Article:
Total Anomalous Pulmonary Venus Return: Beau’s Story

By Beau covered with red lipstick kisses

Patient Story Highlights Patient Story Highlights

  • At 37 weeks of pregnancy, Ashley and Ryan learned their unborn son, Beau, had a potential congenital heart defect.
  • Doctors found that his pulmonary vein was not connecting to his heart or getting enough oxygen.
  • Five days after Beau was born, Bret Mettler, M.D. performed an open heart operation on Beau.

At 37 weeks of pregnancy, Ashley Turfle and her husband, Ryan, were told that findings from their son’s ultrasound indicated a possible congenital heart defect. Their doctor recommended an echocardiogram of the baby’s heart once he was born.

A few hours after Beau’s birth two weeks later, something wasn’t right.

“I noticed his coloring was purple,” Ashley says. Beau was rushed to the local neonatal intensive care unit. After an echocardiogram, the family was told there was concern about the newborn’s pulmonary vein connected to his heart, and that he wasn’t getting enough oxygen. Beau was transferred to Johns Hopkins Children’s Center in Baltimore for specialized care.

Discovering TAPVR

Johns Hopkins doctors confirmed that Beau had a heart condition: total anomalous pulmonary venous return (TAPVR), which affects about one in every 7,809 babies born in the U.S. each year. His pulmonary veins were not in the usual position, causing oxygen-rich blood to go to the wrong part of the heart. This led to oxygen-rich and oxygen-poor blood mixing together, and to breathing difficulty. Beau needed urgent surgery to restore normal blood flow to his heart.

“It was a whirlwind of emotions,” Ashley recalls. “They explained that complications can happen. But everyone at the hospital made us feel so comfortable, that I wasn’t worried about the surgery.”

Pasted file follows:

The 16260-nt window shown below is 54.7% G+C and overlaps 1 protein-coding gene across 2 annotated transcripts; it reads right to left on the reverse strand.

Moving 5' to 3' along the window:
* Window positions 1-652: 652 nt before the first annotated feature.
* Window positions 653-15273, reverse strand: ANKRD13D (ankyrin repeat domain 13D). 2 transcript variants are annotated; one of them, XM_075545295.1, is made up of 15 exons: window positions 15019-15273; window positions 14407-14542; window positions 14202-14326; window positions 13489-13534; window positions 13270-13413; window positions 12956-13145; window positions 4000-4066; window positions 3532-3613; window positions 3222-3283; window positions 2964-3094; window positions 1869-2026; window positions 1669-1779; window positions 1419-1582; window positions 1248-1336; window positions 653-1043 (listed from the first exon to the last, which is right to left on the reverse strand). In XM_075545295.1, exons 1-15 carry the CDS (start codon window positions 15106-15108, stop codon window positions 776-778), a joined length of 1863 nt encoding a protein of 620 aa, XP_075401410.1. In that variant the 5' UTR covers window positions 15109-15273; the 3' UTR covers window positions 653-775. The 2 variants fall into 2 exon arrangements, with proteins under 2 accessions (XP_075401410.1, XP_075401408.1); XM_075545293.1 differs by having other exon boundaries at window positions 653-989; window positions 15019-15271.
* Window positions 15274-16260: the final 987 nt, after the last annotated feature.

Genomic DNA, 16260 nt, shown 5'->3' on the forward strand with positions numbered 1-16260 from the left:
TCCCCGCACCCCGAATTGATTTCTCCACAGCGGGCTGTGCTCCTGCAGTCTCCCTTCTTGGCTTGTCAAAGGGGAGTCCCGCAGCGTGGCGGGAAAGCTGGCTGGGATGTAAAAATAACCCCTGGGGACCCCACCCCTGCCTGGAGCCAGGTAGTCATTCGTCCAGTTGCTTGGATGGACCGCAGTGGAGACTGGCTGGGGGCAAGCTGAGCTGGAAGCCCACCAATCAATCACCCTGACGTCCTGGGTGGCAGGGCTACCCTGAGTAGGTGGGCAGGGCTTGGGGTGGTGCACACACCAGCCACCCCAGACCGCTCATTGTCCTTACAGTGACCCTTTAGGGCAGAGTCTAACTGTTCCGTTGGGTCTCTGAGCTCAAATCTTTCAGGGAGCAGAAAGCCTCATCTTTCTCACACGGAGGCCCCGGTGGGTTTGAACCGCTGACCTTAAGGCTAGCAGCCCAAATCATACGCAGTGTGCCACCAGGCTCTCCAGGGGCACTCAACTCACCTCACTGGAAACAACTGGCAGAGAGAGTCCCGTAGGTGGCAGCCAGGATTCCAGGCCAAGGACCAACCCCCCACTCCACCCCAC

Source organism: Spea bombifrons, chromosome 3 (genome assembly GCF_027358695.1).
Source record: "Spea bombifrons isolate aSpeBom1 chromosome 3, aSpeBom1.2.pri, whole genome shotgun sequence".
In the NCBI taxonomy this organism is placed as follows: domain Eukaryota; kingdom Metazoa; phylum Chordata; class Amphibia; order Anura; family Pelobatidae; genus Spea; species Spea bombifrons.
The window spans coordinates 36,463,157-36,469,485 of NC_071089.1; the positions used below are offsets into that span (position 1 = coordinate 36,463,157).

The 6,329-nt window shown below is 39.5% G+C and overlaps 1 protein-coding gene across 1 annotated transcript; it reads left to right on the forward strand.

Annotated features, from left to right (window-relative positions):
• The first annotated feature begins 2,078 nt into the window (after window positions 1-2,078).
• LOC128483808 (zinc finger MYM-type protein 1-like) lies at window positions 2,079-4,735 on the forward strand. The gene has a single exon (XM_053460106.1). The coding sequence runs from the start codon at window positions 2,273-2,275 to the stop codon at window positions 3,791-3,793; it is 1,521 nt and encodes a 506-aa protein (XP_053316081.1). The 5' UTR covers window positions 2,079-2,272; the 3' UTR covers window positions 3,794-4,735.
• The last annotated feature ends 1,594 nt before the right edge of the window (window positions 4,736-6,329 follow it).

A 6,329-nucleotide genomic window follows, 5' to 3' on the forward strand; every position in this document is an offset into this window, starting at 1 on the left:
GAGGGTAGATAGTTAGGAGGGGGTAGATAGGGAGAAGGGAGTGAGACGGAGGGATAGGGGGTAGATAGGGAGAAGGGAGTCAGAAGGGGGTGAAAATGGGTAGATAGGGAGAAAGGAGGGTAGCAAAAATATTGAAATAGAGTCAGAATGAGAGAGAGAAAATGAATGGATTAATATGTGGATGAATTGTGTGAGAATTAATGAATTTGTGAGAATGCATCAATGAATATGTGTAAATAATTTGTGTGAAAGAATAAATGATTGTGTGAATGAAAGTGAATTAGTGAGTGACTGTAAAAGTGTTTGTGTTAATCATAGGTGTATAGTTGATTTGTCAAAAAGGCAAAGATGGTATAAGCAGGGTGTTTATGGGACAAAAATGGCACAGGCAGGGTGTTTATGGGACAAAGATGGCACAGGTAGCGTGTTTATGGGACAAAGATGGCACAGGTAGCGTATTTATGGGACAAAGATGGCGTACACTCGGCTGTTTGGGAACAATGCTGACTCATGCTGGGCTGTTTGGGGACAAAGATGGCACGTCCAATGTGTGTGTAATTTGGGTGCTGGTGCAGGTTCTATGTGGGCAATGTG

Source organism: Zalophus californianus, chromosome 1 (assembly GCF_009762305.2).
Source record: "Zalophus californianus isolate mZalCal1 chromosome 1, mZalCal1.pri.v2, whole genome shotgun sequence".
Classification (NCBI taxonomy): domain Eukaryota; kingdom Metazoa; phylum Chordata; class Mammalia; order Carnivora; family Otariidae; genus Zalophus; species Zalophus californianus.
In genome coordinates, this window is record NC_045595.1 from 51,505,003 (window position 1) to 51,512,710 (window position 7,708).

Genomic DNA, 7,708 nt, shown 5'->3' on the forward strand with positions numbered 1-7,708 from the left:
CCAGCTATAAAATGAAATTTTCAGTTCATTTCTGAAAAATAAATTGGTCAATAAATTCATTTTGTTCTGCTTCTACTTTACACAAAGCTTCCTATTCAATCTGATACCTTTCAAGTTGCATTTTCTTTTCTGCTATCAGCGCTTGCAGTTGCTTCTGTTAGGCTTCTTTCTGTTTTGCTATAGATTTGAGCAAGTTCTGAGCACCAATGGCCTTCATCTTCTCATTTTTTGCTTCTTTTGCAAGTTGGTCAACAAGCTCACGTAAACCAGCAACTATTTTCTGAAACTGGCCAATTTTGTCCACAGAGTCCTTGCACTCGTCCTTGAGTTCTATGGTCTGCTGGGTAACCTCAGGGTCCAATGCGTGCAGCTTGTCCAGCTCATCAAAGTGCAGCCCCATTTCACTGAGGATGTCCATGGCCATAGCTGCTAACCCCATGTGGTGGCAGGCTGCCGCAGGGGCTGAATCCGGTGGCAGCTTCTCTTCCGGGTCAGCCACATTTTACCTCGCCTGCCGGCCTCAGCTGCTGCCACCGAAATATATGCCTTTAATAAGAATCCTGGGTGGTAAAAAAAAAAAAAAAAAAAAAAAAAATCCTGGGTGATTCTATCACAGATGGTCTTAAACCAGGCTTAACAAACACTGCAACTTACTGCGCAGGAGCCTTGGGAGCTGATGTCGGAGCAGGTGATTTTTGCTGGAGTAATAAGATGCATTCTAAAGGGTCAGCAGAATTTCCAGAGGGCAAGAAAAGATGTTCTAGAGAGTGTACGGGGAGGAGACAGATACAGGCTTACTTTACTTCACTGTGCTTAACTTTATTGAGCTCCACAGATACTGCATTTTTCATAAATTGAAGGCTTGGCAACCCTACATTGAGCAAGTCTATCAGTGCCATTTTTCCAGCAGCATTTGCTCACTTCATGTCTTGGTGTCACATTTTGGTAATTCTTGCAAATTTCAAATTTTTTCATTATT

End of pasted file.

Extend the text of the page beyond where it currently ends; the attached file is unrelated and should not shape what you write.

Five days after Beau’s birth, Bret Mettler, M.D., director of pediatric surgery and co-director of the Blalock-Taussig-Thomas Pediatric and Congenital Heart Center at Johns Hopkins Children’s Center, performed open-heart surgery on him. It was successful.

At almost 20 days of age, Beau was able to go home with the help of additional oxygen support. For follow-up care, Beau has routine checkups with Carmel Bogle, M.D., pediatric cardiologist at the Children’s Center. His continued care plan includes physical and occupational therapy, and being weaned off the additional oxygen support.

Beau’s family members say they couldn’t be more grateful for the care received, and his doctors say he is developing well.

“He feeds by mouth,” says Mettler. “He hasn’t had any pneumonia. He is growing and developing. We’re excited to watch Beau’s progress and see all that is ahead for him.”

The Blalock-Taussig-Thomas Pediatric and Congenital Heart Center

Stephanie Brown with her daughter, Maiyah, and pediatric cardiologist William Ravekes.

Our pediatric heart specialists provide the most advanced diagnosis and treatment for your child through adulthood in one place.